Joe Morello

Morello was born July 17, 1929 in Springfield (Massachusetts). He began playing violin at six years old and, three years later, was featured in the Mendelssohn Concerto with the Boston Symphony Orchestra. At age 15, he switched to drums. He first studied with Joe Sefcik, a show drummer, and then he continued his studies with George Lawrence Stone. Morello says that he used to work from his Stick Control book and, once he taught me how to play the stick patterns, he would teach him accents. Stone was so impressed by Morello’s ideas, he incorporated them in his next book Accents & Rebounds. It is named after Morello. Morello later studied with Billy Gladstone, a Radio City Music Hall drummer, who is one of the most technical drummers of all times.
Morello says that his training was primarily classical snare drum technique. But I did it the way that I wanted. A good teacher should encourage creativity in the student. Some teachers require that students play in a particular style. Allow the students to be themselves and let them develop their talents. They will be able to use the instrument in the way that they prefer.

Morello moved to New York City in the 1980s. He worked with a number of jazz musicians, including Tal Farlow, Phil Woods, Stan Kenton, and Johnny Smith. Morello was working at the Hickory House with Marian McPartland. His technical skills attracted the attention and support of many drummers. They would gather around Morello at a back table during intermissions just to see him with a pair on a folded napkin while he worked out. Jim Chapin shares stories of unsuspecting drummers trying to impress Morello with their fancy licks. Morello would pay attention and then ask, “Is that what you’re doing?” Morello would listen intently and then say, “Is this what you’re doing?”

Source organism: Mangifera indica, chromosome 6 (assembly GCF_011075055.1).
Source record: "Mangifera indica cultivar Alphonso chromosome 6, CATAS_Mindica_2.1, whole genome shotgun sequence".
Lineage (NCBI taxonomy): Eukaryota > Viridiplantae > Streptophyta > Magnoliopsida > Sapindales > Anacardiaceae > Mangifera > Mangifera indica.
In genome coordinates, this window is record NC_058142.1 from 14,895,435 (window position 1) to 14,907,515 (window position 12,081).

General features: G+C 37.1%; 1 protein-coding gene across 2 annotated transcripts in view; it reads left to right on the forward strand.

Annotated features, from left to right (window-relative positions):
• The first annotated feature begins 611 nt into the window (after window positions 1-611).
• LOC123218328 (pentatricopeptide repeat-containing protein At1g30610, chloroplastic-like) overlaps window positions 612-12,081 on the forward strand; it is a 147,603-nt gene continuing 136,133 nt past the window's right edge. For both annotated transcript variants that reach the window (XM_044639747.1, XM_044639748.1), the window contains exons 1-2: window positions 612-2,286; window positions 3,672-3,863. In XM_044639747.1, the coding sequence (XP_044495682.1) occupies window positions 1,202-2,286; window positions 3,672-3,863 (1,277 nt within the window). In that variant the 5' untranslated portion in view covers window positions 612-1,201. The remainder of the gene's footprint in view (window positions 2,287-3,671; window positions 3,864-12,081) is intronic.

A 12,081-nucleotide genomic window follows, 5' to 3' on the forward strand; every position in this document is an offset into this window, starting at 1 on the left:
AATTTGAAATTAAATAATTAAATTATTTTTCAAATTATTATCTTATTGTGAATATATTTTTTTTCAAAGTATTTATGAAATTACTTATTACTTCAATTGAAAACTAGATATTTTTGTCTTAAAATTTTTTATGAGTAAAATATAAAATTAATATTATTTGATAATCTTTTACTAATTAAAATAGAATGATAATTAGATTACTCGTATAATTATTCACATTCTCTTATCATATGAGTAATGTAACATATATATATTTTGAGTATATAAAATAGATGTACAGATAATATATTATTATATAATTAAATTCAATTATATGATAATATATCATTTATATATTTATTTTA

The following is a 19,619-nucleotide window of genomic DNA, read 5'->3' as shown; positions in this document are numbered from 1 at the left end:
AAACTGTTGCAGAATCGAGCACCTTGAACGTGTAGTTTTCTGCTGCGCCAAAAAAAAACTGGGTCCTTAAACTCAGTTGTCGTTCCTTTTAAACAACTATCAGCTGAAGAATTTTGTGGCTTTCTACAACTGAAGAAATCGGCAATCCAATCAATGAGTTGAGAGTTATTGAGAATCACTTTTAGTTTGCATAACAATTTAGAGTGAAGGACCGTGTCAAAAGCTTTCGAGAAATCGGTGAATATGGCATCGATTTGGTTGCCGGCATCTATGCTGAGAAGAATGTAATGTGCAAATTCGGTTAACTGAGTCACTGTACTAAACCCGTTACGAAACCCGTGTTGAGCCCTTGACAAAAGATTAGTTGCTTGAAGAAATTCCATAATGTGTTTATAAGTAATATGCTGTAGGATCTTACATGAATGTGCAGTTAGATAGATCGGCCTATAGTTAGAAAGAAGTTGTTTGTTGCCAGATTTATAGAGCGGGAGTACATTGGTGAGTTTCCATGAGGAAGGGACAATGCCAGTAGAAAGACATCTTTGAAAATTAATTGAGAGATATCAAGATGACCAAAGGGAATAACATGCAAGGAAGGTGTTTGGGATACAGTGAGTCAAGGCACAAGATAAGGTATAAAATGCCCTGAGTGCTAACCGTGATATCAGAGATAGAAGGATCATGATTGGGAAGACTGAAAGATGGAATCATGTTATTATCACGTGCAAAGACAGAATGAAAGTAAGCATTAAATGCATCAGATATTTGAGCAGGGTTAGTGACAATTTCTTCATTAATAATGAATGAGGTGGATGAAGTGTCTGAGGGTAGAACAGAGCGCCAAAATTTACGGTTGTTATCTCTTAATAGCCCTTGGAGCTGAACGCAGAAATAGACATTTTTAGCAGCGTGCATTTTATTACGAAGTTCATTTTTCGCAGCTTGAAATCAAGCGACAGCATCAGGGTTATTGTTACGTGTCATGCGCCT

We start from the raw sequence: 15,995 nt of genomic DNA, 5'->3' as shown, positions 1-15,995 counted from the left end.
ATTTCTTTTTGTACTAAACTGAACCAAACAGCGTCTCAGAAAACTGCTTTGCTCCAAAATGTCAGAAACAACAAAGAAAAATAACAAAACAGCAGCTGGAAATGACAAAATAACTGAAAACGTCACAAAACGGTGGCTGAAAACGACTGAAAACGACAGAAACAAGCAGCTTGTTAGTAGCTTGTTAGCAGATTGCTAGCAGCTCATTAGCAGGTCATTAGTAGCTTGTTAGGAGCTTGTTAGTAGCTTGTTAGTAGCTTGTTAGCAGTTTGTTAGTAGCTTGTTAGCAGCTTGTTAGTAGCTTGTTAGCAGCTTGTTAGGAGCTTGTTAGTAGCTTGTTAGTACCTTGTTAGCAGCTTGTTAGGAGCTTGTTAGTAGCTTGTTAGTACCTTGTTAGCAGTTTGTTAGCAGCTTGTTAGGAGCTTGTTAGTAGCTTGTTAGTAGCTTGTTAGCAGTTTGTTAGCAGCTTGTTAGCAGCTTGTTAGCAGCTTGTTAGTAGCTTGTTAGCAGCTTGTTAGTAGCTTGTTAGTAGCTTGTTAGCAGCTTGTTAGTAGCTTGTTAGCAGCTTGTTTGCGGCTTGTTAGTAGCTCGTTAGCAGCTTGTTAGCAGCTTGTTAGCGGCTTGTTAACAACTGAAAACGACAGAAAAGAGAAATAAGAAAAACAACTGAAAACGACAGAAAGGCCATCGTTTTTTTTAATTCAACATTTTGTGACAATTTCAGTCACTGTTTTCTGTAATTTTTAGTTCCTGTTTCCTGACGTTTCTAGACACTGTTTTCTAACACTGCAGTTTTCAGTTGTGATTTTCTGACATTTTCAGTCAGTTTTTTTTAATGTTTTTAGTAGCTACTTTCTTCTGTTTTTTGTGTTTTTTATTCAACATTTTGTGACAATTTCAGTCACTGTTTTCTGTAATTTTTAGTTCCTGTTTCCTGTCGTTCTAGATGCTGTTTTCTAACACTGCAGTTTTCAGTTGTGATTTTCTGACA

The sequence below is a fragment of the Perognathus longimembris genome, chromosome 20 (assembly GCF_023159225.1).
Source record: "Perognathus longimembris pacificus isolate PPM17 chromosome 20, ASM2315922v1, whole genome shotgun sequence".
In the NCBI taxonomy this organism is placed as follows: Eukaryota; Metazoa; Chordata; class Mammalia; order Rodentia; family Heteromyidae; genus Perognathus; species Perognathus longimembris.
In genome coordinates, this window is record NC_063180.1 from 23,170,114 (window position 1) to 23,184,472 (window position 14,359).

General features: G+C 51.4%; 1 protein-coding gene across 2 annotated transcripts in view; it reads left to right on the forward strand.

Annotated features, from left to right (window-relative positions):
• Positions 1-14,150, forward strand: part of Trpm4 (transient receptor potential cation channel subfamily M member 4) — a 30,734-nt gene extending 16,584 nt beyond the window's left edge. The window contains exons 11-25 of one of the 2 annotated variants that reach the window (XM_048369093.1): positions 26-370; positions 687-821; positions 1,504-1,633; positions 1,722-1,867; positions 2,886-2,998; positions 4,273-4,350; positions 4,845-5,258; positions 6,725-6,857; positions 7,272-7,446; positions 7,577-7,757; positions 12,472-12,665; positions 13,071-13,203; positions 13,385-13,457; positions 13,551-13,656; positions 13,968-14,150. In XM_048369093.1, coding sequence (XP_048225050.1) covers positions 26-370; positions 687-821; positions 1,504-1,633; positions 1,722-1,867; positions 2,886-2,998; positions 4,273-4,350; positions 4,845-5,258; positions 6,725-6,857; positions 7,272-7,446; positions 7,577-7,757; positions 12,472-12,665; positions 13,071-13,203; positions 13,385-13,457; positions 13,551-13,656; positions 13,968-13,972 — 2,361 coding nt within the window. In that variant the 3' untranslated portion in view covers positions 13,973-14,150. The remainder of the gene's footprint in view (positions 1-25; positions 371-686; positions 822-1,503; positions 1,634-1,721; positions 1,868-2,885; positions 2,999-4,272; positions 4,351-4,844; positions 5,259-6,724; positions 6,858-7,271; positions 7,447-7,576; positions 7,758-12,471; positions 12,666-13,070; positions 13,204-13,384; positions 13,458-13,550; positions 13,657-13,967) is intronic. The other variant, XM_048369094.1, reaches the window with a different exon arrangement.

Morello was a well-known jazz drummer and jazz musician who spent 12 years with Brubeck. He also performed one of jazz’s most iconic drum solos on “Take Five”, the quartet’s recording. Morello comments on the solo, “When people say ‘technique’ they usually mean speed.” “But, the solo for ‘Take Five’ had very little speed. It was about space and playing with the barline. Because it was so different, it was obvious.

In 1968, Morello left Brubeck and became a highly-respected clinician, teacher, and bandleader. His latest album, Going Places, was released last year (1993) by DMP. He has been featured on more than 120 albums. He is the author of several drum books including Master Studies, which Modern Drummer Publications publishes. Also, he has created an instructional video for Hot Licks called The Natural Approach to Technique. Morello was elected to the Modern Drummer magazine Hall of Fame, in 1988. He has been honored with numerous music polls.

Morello believes relaxation is the key to any technique. He explains, “It’s just a matter natural body movement.” Your thumb should be relaxed so that your thumb doesn’t rub against your first finger. Also, your wrist shouldn’t be bent at an unusual angle. The stick rests in your hand in a natural position. You should be able hear the wood stick’s ring when you strike the practice pad. The drum can pick up the sound of the wood stick being choked. Relaxation and letting the sticks do the majority of the work is the key to the whole thing.

Morello emphasizes that “technique is only a tool to achieve a goal.” Morello emphasizes that the more you control the instrument, the more confident you will feel and the easier it will be to communicate your ideas. It’s not enough to be skilled in technique. You can’t just play fast enough to machine-gun everyone to death. Technique is only useful if it can be used musically.

Joe Morello has lived that ideal throughout his career. He has achieved renown for his technique and musicality and has inspired generations of players by his example of never giving up on excellence.

He says that he is sure that there are people who don’t agree with his playing, and there are others who believe I’m the best thing to ever happen. This is what makes this art so special. It would be boring if everyone did the same thing. Only one record would be required.

“I have heard it said that a drummer swings better than another. “Swing” and “feel” are two different things. There are many ways to swing. It is a feeling you feel inside that you can project through the drums.

“I’m not the ultimate and only know-all about the drums. There is so much out there that I don’t understand, but I try to make the best of it. It’s important to be original. Text contributed by users is licensed under the Creative Commons By–SA License. It may also be available under GNU FDL.

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